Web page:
comment I modified a nail-in electrical box to use screws instead of nails. Is there some code that prevents that?
@Tester101 The concern with screws is that the threads might abrade the wire insulation. Provided you screw the screws all the way in, you should be compliant. The problem is, sometimes you'll hit a drywall screw or nail while trying to mount the box, and then you either move the box or leave screws exposed. (This problem goes away in new work, but can be a real problem for old work, since "move the box" means "make the hole bigger and have fun patching".)
Oct
7
comment Can two circuits' neutrals be tied together (not a single neutral wire, but two that have been connected)?
Multiwire circuits (two hots sharing a neutral) have to be on a single double breaker, or the two breakers have to be tied such that turning one off turns the other off. This IS a safety issue.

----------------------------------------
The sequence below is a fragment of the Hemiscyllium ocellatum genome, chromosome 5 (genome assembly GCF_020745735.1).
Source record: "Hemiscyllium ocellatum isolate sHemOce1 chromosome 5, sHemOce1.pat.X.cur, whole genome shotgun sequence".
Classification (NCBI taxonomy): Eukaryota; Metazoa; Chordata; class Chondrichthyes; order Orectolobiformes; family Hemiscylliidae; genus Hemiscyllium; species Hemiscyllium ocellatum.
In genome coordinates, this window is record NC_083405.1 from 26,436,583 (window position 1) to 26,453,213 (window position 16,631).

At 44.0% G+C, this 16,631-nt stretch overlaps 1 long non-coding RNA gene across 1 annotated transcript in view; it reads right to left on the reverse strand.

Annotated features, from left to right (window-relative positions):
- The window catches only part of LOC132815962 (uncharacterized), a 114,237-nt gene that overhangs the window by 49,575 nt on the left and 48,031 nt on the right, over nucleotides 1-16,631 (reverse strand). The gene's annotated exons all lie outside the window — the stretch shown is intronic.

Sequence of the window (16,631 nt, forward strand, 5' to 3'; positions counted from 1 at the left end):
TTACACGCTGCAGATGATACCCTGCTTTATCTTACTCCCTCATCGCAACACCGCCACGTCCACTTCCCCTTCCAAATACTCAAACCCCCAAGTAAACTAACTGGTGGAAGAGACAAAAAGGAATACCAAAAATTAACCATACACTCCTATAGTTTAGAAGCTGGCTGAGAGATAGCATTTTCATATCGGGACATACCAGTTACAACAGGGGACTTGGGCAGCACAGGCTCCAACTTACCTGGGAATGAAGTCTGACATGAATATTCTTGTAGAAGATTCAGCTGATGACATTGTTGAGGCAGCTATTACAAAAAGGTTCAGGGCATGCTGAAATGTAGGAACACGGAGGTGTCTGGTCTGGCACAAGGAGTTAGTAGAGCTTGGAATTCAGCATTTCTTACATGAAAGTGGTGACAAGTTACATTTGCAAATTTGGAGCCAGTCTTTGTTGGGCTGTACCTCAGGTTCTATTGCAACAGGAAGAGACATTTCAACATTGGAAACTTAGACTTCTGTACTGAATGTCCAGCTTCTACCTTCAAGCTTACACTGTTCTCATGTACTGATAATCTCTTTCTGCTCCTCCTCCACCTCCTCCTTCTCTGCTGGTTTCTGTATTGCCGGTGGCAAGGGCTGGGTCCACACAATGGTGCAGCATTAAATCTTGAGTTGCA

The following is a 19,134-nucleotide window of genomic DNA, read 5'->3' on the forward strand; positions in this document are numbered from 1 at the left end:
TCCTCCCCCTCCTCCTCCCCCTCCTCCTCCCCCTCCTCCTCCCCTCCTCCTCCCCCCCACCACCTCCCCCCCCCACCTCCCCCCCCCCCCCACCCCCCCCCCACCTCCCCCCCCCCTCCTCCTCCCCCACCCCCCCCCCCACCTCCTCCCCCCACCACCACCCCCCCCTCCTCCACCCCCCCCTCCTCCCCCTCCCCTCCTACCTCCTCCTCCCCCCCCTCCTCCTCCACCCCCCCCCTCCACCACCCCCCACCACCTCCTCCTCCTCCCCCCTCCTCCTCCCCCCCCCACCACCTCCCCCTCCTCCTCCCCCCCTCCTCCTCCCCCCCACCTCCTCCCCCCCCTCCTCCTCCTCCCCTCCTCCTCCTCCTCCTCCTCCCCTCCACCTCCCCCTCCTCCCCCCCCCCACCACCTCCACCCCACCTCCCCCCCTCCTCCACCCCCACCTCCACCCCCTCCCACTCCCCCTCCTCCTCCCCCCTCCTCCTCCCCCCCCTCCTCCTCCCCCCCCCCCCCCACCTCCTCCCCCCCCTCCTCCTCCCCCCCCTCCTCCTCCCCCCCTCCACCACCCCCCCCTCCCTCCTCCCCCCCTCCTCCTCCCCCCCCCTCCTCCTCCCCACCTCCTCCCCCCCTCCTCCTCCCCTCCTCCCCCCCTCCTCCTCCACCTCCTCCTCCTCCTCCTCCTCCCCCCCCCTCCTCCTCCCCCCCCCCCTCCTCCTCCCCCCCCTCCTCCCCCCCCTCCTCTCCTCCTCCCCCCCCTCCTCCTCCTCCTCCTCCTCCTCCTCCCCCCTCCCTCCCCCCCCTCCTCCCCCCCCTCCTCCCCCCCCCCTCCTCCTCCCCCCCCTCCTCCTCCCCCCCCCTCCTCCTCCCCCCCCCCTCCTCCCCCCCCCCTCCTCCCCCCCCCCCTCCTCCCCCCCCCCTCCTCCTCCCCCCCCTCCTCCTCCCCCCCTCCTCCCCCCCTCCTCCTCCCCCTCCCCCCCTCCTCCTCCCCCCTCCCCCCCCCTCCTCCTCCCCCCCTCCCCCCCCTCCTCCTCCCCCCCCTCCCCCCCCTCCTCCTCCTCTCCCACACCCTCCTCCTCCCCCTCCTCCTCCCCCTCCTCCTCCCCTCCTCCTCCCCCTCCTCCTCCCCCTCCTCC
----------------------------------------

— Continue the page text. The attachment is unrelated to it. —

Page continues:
Oct
4
comment How to repair latex paint on drywall in bathroom?
There are switches and vent fans that actually have a moisture sensor in them, as well. Those let you replace guessing how long to run the fan for with running the vent fan for exactly the right amount of time.
Oct
3
comment How do I wire this kitchen fluorescent ceiling fixture?
The fixture should have a wiring diagram. What does it say to do? Also, what's the Home Depot SKU of the fixture you bought? (It's on their website as "Store SKU" and on your receipt.)
Oct
3
comment Why does my ceiling fan light turn off by itself?
Is it overlamped, with a bulb that's a higher wattage than what it's listed to supply? Lots of devices have thermal sensors that kill power to the light if it heats up too much. (A bit of darkness beats a fire.)